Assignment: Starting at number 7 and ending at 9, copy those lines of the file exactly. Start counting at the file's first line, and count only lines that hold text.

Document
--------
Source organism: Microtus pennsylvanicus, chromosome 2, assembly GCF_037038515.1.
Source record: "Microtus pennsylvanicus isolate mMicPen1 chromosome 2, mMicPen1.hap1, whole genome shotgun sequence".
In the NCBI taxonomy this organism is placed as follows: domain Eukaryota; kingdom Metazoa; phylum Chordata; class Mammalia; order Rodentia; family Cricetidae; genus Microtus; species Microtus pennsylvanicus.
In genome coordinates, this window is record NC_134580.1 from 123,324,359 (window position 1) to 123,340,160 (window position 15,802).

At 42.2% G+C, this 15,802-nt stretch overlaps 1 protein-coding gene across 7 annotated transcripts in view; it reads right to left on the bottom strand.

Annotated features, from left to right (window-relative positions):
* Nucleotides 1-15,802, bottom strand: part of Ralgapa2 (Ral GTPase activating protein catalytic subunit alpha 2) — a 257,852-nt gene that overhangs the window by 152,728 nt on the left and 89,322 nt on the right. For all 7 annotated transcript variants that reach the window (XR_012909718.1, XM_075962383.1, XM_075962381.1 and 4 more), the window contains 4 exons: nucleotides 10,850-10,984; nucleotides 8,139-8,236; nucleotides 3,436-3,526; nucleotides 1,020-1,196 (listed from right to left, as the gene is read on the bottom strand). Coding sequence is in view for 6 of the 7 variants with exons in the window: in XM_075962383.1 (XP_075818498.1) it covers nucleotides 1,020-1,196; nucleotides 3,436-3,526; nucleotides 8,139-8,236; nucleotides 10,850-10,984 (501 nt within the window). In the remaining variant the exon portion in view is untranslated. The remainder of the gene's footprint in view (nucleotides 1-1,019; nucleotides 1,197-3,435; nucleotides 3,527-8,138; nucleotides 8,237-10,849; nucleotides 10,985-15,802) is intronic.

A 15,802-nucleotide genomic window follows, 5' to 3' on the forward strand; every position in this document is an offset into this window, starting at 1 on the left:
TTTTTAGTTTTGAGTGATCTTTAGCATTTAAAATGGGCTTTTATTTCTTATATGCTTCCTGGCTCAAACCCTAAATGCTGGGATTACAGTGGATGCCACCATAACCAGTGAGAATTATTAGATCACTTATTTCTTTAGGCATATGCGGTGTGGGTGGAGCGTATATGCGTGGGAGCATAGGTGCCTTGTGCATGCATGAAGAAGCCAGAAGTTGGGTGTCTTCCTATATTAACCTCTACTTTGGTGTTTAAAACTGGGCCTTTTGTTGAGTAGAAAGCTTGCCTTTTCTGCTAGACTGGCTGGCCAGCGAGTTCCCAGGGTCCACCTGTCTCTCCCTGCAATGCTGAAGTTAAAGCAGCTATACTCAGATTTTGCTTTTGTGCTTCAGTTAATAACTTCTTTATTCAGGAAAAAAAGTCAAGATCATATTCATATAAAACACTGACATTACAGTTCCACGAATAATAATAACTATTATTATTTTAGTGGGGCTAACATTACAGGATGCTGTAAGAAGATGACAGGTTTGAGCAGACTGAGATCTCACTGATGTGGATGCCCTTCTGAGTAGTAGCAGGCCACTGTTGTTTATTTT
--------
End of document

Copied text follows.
* Nucleotides 1-15,802, bottom strand: part of Ralgapa2 (Ral GTPase activating protein catalytic subunit alpha 2) — a 257,852-nt gene that overhangs the window by 152,728 nt on the left and 89,322 nt on the right. For all 7 annotated transcript variants that reach the window (XR_012909718.1, XM_075962383.1, XM_075962381.1 and 4 more), the window contains 4 exons: nucleotides 10,850-10,984; nucleotides 8,139-8,236; nucleotides 3,436-3,526; nucleotides 1,020-1,196 (listed from right to left, as the gene is read on the bottom strand). Coding sequence is in view for 6 of the 7 variants with exons in the window: in XM_075962383.1 (XP_075818498.1) it covers nucleotides 1,020-1,196; nucleotides 3,436-3,526; nucleotides 8,139-8,236; nucleotides 10,850-10,984 (501 nt within the window). In the remaining variant the exon portion in view is untranslated. The remainder of the gene's footprint in view (nucleotides 1-1,019; nucleotides 1,197-3,435; nucleotides 3,527-8,138; nucleotides 8,237-10,849; nucleotides 10,985-15,802) is intronic.

A 15,802-nucleotide genomic window follows, 5' to 3' on the forward strand; every position in this document is an offset into this window, starting at 1 on the left:
TTTTTAGTTTTGAGTGATCTTTAGCATTTAAAATGGGCTTTTATTTCTTATATGCTTCCTGGCTCAAACCCTAAATGCTGGGATTACAGTGGATGCCACCATAACCAGTGAGAATTATTAGATCACTTATTTCTTTAGGCATATGCGGTGTGGGTGGAGCGTATATGCGTGGGAGCATAGGTGCCTTGTGCATGCATGAAGAAGCCAGAAGTTGGGTGTCTTCCTATATTAACCTCTACTTTGGTGTTTAAAACTGGGCCTTTTGTTGAGTAGAAAGCTTGCCTTTTCTGCTAGACTGGCTGGCCAGCGAGTTCCCAGGGTCCACCTGTCTCTCCCTGCAATGCTGAAGTTAAAGCAGCTATACTCAGATTTTGCTTTTGTGCTTCAGTTAATAACTTCTTTATTCAGGAAAAAAAGTCAAGATCATATTCATATAAAACACTGACATTACAGTTCCACGAATAATAATAACTATTATTATTTTAGTGGGGCTAACATTACAGGATGCTGTAAGAAGATGACAGGTTTGAGCAGACTGAGATCTCACTGATGTGGATGCCCTTCTGAGTAGTAGCAGGCCACTGTTGTTTATTTT